What is Wholesale and Retail Trading ?

This sector includes both the wholesale and retail sale of any type of goods. It is the final step in the distribution of merchandise. Also included is the repair of motor vehicles and motorcycles. Wholesale is the resale of new and used goods to retailers, business-to-business trade or to other types of wholesalers. A wholesaler will often assemble, sort and grade goods in large lots, and repack and redistribute in smaller lots. Retailing is the resale (sale without transformation) of new and used goods – often referred to as consumer goods – mainly to the general public for personal or household consumption via shops, department stores, stalls, mail-order houses, door-to-door sales persons, etc.

Retail enterprises can be either independently owned and operated or part of a “chain,” a group of two or more stores whose activities are determined and coordinated by a single management group. Stores that are part of a chain may all be owned by a single company, but in other cases, the individual stores may be franchises that are independently owned by a small businessperson.

Many different types of retail establishments exist, and, as noted above, the overall industry has seen a significant blurring of the boundaries that had long separated the wide range of companies operating under the retail umbrella. Nonetheless, retailing establishments still generally fall into one of the following general categories:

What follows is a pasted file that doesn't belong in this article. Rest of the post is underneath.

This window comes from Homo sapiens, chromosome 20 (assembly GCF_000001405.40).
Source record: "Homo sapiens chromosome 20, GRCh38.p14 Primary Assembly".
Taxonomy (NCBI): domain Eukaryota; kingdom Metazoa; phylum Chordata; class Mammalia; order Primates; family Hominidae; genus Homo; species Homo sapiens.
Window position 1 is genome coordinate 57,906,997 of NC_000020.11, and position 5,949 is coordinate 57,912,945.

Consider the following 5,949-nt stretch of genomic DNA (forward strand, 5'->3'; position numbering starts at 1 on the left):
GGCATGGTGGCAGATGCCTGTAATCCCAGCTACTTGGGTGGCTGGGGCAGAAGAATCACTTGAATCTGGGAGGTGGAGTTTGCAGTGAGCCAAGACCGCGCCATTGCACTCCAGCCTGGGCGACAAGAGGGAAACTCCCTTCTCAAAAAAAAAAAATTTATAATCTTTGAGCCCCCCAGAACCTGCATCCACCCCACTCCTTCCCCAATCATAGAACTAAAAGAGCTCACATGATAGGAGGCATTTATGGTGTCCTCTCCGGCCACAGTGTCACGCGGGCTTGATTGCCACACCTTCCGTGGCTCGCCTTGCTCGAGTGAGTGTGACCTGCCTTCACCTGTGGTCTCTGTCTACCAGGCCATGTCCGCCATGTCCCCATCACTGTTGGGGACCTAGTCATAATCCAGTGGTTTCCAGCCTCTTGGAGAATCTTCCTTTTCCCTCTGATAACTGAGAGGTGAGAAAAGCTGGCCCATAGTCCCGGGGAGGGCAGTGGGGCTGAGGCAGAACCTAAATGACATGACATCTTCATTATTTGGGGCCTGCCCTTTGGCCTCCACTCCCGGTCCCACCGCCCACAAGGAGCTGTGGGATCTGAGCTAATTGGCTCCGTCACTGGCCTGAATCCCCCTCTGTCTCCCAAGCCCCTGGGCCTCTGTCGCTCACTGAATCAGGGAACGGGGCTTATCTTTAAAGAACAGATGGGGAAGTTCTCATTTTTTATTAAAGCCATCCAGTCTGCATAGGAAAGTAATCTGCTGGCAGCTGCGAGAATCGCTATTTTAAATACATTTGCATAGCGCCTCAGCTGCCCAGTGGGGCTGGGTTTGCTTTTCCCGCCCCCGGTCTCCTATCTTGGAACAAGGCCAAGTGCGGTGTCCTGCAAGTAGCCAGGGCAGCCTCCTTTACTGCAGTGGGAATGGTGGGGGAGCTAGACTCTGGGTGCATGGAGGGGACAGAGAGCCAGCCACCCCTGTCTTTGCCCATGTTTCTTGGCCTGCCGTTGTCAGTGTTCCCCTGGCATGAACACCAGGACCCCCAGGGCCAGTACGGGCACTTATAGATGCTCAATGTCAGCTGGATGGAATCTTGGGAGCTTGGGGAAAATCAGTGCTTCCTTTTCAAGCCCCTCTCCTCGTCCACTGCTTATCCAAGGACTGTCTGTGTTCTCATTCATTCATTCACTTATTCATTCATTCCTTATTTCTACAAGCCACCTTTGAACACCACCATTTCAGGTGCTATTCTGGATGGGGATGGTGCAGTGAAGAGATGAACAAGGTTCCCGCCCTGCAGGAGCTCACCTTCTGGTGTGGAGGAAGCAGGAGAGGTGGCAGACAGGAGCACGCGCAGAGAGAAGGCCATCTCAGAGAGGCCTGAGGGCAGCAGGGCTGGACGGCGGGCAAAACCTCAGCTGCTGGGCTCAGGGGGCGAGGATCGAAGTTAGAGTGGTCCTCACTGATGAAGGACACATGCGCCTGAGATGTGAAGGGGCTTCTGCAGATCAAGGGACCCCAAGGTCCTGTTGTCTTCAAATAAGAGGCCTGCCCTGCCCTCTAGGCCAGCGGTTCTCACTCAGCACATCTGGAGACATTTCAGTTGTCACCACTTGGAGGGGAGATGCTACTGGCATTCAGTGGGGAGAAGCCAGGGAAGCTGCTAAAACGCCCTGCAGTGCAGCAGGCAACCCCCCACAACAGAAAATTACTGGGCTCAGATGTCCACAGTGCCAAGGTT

• Specialty Stores—These establishments typically concentrate their efforts on selling a single type or very limited range of merchandise. Clothing stores, musical instrument stores, sewing shops, and party supply stores all fall within this category
  • Department Stores—These establishments are comprised of a series of departments, each of which specialises in selling a particular grouping of products. Under this compartmentalised arrangement, consumers go to one area of the store to purchase tableware and another area to acquire bedding, for example.
  • Supermarkets—These retail establishments, which are primarily involved in providing food to consumers but have increasingly ventured into other product areas in recent years, account for the vast majority of total food-store sales in America.
  • Discount Stores—These retail outlets offer consumers a trade-off: lower prices (typically on a broad range of products) in exchange for lower levels of service. Indeed, many discount stores operate under a basic “self-service” philosophy
  • Mail-Order Businesses and other Non-store Retailing Establishments—Mail-order sales have become an increasingly ubiquitous part of the American retail landscape; indeed, some retail establishments subsist entirely on mail order, forsaking traditional stores entirely, while other companies maintain operations on both levels. In addition, this category includes sales made to end consumers through telemarketing, vending machines, the Internet, and other non-store avenues.

Electronic retail has been growing at a significantly higher rate than retail trade as a whole. The subject is covered in some detail in this volume under Dot-Coms.